- Thomas, N. 1996. Use of IARC germplasm in Canadian crop breeding programs: Spillovers to Canada from the CGIAR and some outflows from Canada. Ottawa: CIDA.
- van Beuningen, L.T. and Busch, R.H. 1977. Genetic diversity among North American spring wheat cultivars. I: Analysis of the coefficient of parentage matrix. Crop Science 37:564.
- Wright, S. 1922. Coefficients of inbreeding and relationship. American Naturalist 56:330-338.
Graphical Presentation of Pedigrees
BROWSE will work in conjunction with the DOT program of the GraphViz 2.26.3 package and a graphical viewer to render pedigree information as directed graphs. GRAPHVIZ must be installed on the computer and the ini key GVIZ must point to the full path of the directory containing the DOT.EXE program. Eg: GVIZ=C:\Program Files (x86)\Graphviz2.26.3\bin\ On some Windows 7 installations. (Ini key GVIZ is not necessary if the directory is in the default path). The graphical viewer must also be installed and the ini key VIEW must point to the viewer program. IrfanView for windows ver 4.27 works well and the ini key for the default installation is: VIEW=C:\Program Files\IrfanView\i_view32.exe or VIEW=C:\Program Files (x86)\IrfanView\i_view32.exe on Windows 7.
Plotting a single Pedigree Tree
The command .PTR <gid> <lvl> will plot the pedigree tree for germplasn <gid> up to <lvl> generative generations. If <lvl> is absent then three generations are plotted. If <gid> is absent the the currently displayed GID is used.
The command .TRE <gid> <lvl> will produce the same plots and also print the pedigree tree on the screen and to the log file.
Plotting Pedigree Trees for all entries in a List
The command .TRE LST <lvl> will write the pedigree trees up to <lvl> generations for all entries in the open list to the screen and to the log file and also plot them as a single directed graph to the graph viewer. (If <lvl> is absent the complete trees are plotted). Each entry in the list (up to 20) is plotted in a different colour, and any node which occurs in more than one pedigree is coloured red. (Ancestral nodes of a red node may not be coloured red although they too obviously occur in multiple pedigrees).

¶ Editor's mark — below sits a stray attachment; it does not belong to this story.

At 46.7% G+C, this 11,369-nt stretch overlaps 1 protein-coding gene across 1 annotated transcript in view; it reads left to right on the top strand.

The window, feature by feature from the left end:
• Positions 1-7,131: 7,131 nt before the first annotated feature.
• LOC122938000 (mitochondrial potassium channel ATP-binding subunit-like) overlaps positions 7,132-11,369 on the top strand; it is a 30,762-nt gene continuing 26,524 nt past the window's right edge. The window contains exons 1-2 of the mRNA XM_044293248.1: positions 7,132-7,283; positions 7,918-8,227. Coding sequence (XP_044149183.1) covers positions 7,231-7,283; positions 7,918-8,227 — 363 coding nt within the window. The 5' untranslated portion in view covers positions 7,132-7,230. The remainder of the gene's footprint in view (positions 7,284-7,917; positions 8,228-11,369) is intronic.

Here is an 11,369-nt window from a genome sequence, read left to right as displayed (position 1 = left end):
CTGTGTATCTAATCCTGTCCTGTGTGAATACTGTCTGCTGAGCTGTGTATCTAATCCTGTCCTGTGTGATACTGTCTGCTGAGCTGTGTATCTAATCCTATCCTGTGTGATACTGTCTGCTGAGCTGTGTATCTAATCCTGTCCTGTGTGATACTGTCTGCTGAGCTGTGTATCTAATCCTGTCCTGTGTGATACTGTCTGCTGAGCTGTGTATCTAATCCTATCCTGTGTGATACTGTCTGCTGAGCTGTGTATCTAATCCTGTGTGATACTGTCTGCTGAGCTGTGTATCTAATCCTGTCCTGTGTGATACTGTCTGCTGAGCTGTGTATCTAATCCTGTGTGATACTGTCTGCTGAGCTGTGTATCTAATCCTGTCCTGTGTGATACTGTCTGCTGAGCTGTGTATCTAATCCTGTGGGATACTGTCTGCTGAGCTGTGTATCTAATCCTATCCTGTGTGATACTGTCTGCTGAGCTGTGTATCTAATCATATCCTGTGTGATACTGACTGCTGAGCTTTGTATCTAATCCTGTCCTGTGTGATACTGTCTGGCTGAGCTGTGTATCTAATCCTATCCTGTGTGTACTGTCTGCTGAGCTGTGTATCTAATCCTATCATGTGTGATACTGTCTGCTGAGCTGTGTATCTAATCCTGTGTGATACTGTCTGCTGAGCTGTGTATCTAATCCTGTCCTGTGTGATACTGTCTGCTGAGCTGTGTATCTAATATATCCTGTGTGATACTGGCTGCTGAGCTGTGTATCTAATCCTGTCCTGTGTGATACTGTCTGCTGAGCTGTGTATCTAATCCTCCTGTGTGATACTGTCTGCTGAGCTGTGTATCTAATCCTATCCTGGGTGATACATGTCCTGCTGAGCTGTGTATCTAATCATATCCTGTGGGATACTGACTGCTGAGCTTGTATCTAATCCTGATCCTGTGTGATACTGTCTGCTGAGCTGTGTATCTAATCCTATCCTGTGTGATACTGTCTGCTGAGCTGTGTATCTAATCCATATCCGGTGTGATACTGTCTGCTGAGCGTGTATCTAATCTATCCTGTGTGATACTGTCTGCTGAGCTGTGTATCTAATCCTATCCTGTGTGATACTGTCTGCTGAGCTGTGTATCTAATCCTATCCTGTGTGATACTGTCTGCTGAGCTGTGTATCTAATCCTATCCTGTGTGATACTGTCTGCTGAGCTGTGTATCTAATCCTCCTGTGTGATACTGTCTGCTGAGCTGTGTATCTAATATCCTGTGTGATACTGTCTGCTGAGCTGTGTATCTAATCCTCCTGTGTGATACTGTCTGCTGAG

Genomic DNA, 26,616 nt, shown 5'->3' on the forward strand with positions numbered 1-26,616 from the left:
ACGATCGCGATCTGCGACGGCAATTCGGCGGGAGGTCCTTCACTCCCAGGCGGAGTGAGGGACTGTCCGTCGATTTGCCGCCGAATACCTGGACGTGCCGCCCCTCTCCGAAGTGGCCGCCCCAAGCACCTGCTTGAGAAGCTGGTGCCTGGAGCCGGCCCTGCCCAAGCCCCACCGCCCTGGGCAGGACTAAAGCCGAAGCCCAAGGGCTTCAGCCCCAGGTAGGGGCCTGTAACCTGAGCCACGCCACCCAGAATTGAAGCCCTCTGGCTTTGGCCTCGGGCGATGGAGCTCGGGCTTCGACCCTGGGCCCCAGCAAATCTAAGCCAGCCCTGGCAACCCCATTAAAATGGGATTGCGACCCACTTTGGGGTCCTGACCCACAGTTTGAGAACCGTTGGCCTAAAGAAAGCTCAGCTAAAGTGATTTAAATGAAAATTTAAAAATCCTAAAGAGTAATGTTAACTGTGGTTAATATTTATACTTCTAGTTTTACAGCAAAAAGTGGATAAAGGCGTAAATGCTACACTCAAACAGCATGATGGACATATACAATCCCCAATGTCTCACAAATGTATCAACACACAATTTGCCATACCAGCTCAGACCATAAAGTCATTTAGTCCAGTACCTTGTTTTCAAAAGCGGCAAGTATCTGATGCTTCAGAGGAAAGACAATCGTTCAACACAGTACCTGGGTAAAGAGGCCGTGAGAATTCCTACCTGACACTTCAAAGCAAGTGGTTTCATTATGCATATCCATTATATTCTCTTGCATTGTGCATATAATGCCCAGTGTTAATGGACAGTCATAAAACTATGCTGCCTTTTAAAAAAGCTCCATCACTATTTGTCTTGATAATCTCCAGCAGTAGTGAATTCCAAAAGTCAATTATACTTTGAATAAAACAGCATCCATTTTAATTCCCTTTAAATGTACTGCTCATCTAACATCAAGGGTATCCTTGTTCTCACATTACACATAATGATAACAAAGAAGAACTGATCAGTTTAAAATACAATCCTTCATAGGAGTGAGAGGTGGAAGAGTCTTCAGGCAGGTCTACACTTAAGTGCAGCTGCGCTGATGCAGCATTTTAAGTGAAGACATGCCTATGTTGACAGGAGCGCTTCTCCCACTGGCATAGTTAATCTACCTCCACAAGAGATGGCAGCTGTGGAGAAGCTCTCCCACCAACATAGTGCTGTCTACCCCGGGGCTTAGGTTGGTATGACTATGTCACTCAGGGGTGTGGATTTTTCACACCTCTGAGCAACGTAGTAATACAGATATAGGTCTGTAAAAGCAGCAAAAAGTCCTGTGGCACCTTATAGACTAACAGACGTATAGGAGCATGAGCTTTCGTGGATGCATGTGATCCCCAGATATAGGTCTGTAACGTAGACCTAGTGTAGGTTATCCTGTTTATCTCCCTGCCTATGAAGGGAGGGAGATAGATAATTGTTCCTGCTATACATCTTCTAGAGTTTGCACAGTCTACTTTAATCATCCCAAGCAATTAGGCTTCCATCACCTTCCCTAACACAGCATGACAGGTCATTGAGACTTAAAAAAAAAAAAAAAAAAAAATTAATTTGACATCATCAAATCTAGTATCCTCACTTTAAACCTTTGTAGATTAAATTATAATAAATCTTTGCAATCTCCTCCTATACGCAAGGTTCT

Plotting Pedigree Trees for Two Entries
The .TRE LST command can be used with a list of two entries as above or the .COP <gid1> <gid2> command can be used to the same effect.
The .DNB (derivative neighbourhood) and the .GRP (group relatives) commands now produce a graphical display is the graph viewer is available. The focal GID for each command is shown in red, and the group source of all the lines in the output set is in green.
For the .DNB display the edges connecting members to the group source are not shown so that the group source could appear isolated from the entries (if the root of the neighbourhood is a derivative with unknown source).
For the .GRP command, entries are connected by green lines to the group source and by black edges to the sources.
Changing and Correcting Germplasm Records
Deleting or Replacing Germplasm
The command ‘.REP’ followed by three parameters, GIDX, GIDY and REASON requests BROWSE to replace germplasm with GIDX by germplasm GIDY and add the REASON to the replace attribute. REASON may be null, and if GIDY is null or zero, then GIDX is deleted. The algorithms in 3.9.7 and 3.9.8 are followed. If GIDX is negative, the dependencies and the CHANGE field are changed immediately and the REPLACE attribute is stored. Otherwise, local dependencies are changed, central dependencies are listed and the REPLACE attribute is stored on the local ATTRIBUTES table to be processed when the central GMS is updated.
Setting Germplasm or Name Fields